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Publication numberUS2616024 A
Publication typeGrant
Publication dateOct 28, 1952
Filing dateJun 20, 1951
Priority dateJun 20, 1951
Publication numberUS 2616024 A, US 2616024A, US-A-2616024, US2616024 A, US2616024A
InventorsJules Laibow
Original AssigneeCardinal Chemical Corp
Export CitationBiBTeX, EndNote, RefMan
External Links: USPTO, USPTO Assignment, Espacenet
Vaporizer for insecticides and the like
US 2616024 A
Abstract  available in
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Claims  available in
Description  (OCR text may contain errors)

Oct. 28, 1952 J. LAlBow VAPORIZER FOR INSECTICIDES AND THE LIKE Filed June 20, 1951 INVENTOR Jubsaiawt figg Patented Oct. 28, 1952 VAPORIZER FOR INSECTICIDES AND THE LIKE Jules Laibow, Merchantville, N. J., assignor to Cardinal Chemical Corporation, Philadelphia, Pa., a corporation of Pennsylvania Application June 20, 1951, Serial No. 232,539

4 Claims. 1

The present invention relates generally to vaporizers for insecticides and the like and it relates more particularly to insecticide-vaporizers wherein a hermostatically-controlled electrical heating element maintains the temperature within a given range calculated to cause vaporization of the insecticide at a predetermined rate.

An object of the present invention is to provide a new and improved vaporizer for insecticides and the like. Another object of the present invention is to provide a novel insecticide-vaporizer which is simple and easy to manufacture, relatively inexpensive and yet accurate and dependable in operation, durable and at the same time so constructed that those parts which are capable of failure through accident or long use can be readily replaced.

Other objects and advantages of the present invention are apparent in the following detailed description, appended claims and accompanying drawings.

It has been known for many years that rooms can be kept free of flies, mosquitoes and other insects, without harmful effects upon humans or domestic animals, by spraying or vaporizing therein such insecticides as DDT and lindane (which is the gamma isomer of hexachlorocyclohexane). It has also long been known that a particularly effective way to vaporize these insecticides is to heat them at relatively moderate temperatures so as to cause the materials (which are substantially non-volatile solids at room temperature) to vaporize gradually in the form of an aerosol and to give a suiciently high concentration in the air to be lethal to insects while being harmless to humans and animals and without contamination of foods being stored or prepared in the room. While many different types of insecticide-vaporizers have been suggested in the past, none of them has proven entirely satisfactory or acceptable.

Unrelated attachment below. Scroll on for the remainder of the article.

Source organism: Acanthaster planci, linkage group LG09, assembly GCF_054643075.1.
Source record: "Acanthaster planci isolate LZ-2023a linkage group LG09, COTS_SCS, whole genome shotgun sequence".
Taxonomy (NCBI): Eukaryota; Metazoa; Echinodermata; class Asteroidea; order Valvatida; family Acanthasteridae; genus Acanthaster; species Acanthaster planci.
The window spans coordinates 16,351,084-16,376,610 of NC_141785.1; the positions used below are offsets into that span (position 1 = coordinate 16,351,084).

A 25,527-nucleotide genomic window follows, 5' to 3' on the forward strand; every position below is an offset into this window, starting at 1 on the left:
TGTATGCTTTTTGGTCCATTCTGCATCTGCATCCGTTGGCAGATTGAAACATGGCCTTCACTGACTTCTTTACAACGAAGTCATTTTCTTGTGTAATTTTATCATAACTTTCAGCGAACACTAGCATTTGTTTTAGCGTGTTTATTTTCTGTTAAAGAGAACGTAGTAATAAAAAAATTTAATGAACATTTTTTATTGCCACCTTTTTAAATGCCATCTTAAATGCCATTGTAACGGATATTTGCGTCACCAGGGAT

Accordingly. the present invention contemplates a. new and improved electric vaporizer designed particularly for the relatively slow, controlled vaporization of insecticides which is simple and yet dependable in operation, and which is so constructed and arranged that the heating unit, thermostatic control and insecticide container can each be readily replaced if it becomes defective due to prolonged use or accident.

Generally speaking, the novel vaporizer of the present invention includes a frame or housing having an open-top bowl, containing a removable generally disc-shaped hot-plate which is diametrically apertured to receive a removable cartridge-type heating element and which has a self-contained thermostat element fastened to its underside, and a cup for insecticide positioned within the bowl and seated upon the hot-plate; the bowl being provided with a peripheral collar or lid which normally holds the cup securely in place but which can be detached to permit removal of the cup.

For the purpose of illustrating the invention, an embodiment which is presently preferred is shown and described herein, it being understood, however, that the invention is not limited to the precise arrangements and instrumentalities disclosed.

Referring to the accompanying drawings, in which like reference characters indicate like parts throughout:

Figure 1 is a perspective view of a vaporizer forming one embodiment of the present invention.

Figure 2 is a top plan View of the embodiment of Fig. 1.

Figure 3 is another view, partly in side elevation and partly in vertical cross-section of the embodiment of Fig. 1.

Figure 4 is an exploded perspective view of the hot-plate and heating-element.

Figure 5 is a fragmentary perspective view of the inside of the bowl showing a detail of the hot-plate supporting structure.

According to the embodiment of Figs. 1-5, the novel vaporizer of the present invention may include a more or less integrally formed housing of metal or the like, which is indicated generally by the reference character I0. The housing I0 contains various features of ornamentation which are the subject of my co-pending application, Serial No. D. 15,613, filed simultaneously herewith, now Design Letters Patent D. 164,242, granted Aug. 14, 1951.